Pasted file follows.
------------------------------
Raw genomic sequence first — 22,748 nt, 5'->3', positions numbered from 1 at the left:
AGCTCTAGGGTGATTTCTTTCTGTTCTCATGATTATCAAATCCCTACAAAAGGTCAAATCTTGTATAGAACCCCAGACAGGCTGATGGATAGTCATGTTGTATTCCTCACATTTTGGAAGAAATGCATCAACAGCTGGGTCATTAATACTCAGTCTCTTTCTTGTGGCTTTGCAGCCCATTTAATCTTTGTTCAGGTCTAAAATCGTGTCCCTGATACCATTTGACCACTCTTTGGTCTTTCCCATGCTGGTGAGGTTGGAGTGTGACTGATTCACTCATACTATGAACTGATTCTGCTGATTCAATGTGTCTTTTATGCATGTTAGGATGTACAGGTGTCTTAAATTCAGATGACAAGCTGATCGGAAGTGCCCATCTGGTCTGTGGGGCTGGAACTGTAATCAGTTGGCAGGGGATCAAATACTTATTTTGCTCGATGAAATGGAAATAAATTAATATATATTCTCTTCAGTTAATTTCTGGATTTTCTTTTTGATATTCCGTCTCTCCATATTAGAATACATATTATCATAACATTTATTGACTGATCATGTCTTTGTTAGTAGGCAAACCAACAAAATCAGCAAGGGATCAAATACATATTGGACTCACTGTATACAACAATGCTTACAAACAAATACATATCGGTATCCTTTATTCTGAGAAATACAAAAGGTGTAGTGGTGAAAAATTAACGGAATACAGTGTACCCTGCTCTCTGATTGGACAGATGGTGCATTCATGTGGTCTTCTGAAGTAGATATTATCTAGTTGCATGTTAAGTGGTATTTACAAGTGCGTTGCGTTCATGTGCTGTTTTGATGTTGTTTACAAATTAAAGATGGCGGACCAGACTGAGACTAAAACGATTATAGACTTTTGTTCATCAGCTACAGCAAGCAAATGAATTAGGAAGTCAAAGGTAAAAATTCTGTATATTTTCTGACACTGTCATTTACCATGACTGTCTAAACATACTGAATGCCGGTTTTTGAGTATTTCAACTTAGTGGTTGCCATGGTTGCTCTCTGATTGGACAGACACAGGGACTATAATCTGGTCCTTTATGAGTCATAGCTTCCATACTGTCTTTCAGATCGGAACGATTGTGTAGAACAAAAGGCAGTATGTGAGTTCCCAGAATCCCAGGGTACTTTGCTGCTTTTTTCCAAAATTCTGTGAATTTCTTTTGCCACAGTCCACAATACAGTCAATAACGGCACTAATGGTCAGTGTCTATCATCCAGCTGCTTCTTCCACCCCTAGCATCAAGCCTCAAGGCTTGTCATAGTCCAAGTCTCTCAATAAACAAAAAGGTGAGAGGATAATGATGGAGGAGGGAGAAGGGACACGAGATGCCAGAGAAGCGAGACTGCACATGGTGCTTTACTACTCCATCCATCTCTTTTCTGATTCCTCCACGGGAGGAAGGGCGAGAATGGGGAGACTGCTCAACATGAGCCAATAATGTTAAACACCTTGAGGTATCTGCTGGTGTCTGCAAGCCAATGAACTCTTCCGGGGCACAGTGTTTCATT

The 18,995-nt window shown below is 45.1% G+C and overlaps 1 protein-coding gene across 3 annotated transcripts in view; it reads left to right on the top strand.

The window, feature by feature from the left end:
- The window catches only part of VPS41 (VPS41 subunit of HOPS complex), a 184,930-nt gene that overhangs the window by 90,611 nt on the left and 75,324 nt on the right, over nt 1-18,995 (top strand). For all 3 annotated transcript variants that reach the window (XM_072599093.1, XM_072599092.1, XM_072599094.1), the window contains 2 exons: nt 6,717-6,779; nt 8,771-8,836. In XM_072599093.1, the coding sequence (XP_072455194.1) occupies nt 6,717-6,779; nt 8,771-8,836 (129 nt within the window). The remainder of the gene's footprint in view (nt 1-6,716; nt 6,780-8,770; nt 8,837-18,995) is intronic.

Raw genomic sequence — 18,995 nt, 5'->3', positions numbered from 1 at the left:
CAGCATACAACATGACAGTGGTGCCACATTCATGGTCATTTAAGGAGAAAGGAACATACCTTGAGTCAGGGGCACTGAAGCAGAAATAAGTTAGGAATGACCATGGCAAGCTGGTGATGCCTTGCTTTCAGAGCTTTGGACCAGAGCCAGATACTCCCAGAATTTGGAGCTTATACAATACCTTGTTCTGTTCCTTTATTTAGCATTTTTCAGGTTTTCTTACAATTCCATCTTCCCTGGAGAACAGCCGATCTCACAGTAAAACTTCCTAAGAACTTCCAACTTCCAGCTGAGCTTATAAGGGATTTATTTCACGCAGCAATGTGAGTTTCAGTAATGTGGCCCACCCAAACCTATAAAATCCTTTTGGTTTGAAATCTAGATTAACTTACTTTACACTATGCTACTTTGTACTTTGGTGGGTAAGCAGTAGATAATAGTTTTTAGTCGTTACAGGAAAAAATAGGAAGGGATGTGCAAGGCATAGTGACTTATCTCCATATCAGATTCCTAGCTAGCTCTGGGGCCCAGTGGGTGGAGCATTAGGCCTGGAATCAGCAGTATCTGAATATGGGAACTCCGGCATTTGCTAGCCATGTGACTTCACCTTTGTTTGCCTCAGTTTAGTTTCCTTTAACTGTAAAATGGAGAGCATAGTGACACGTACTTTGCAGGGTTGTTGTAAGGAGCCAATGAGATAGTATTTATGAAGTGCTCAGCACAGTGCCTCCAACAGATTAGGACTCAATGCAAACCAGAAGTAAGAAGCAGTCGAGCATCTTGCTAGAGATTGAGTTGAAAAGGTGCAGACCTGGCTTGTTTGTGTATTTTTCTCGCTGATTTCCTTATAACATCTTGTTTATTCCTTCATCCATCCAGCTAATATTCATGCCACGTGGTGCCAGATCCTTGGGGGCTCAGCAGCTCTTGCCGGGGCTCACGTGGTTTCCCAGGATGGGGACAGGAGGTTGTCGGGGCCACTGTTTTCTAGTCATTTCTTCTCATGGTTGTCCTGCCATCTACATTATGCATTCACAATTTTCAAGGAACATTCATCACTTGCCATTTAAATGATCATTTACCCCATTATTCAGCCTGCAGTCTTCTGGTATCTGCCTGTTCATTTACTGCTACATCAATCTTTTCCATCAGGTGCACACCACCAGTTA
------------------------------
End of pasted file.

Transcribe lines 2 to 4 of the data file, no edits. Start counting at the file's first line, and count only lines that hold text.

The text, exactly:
AGCTCTAGGGTGATTTCTTTCTGTTCTCATGATTATCAAATCCCTACAAAAGGTCAAATCTTGTATAGAACCCCAGACAGGCTGATGGATAGTCATGTTGTATTCCTCACATTTTGGAAGAAATGCATCAACAGCTGGGTCATTAATACTCAGTCTCTTTCTTGTGGCTTTGCAGCCCATTTAATCTTTGTTCAGGTCTAAAATCGTGTCCCTGATACCATTTGACCACTCTTTGGTCTTTCCCATGCTGGTGAGGTTGGAGTGTGACTGATTCACTCATACTATGAACTGATTCTGCTGATTCAATGTGTCTTTTATGCATGTTAGGATGTACAGGTGTCTTAAATTCAGATGACAAGCTGATCGGAAGTGCCCATCTGGTCTGTGGGGCTGGAACTGTAATCAGTTGGCAGGGGATCAAATACTTATTTTGCTCGATGAAATGGAAATAAATTAATATATATTCTCTTCAGTTAATTTCTGGATTTTCTTTTTGATATTCCGTCTCTCCATATTAGAATACATATTATCATAACATTTATTGACTGATCATGTCTTTGTTAGTAGGCAAACCAACAAAATCAGCAAGGGATCAAATACATATTGGACTCACTGTATACAACAATGCTTACAAACAAATACATATCGGTATCCTTTATTCTGAGAAATACAAAAGGTGTAGTGGTGAAAAATTAACGGAATACAGTGTACCCTGCTCTCTGATTGGACAGATGGTGCATTCATGTGGTCTTCTGAAGTAGATATTATCTAGTTGCATGTTAAGTGGTATTTACAAGTGCGTTGCGTTCATGTGCTGTTTTGATGTTGTTTACAAATTAAAGATGGCGGACCAGACTGAGACTAAAACGATTATAGACTTTTGTTCATCAGCTACAGCAAGCAAATGAATTAGGAAGTCAAAGGTAAAAATTCTGTATATTTTCTGACACTGTCATTTACCATGACTGTCTAAACATACTGAATGCCGGTTTTTGAGTATTTCAACTTAGTGGTTGCCATGGTTGCTCTCTGATTGGACAGACACAGGGACTATAATCTGGTCCTTTATGAGTCATAGCTTCCATACTGTCTTTCAGATCGGAACGATTGTGTAGAACAAAAGGCAGTATGTGAGTTCCCAGAATCCCAGGGTACTTTGCTGCTTTTTTCCAAAATTCTGTGAATTTCTTTTGCCACAGTCCACAATACAGTCAATAACGGCACTAATGGTCAGTGTCTATCATCCAGCTGCTTCTTCCACCCCTAGCATCAAGCCTCAAGGCTTGTCATAGTCCAAGTCTCTCAATAAACAAAAAGGTGAGAGGATAATGATGGAGGAGGGAGAAGGGACACGAGATGCCAGAGAAGCGAGACTGCACATGGTGCTTTACTACTCCATCCATCTCTTTTCTGATTCCTCCACGGGAGGAAGGGCGAGAATGGGGAGACTGCTCAACATGAGCCAATAATGTTAAACACCTTGAGGTATCTGCTGGTGTCTGCAAGCCAATGAACTCTTCCGGGGCACAGTGTTTCATT

The 18,995-nt window shown below is 45.1% G+C and overlaps 1 protein-coding gene across 3 annotated transcripts in view; it reads left to right on the top strand.

The window, feature by feature from the left end: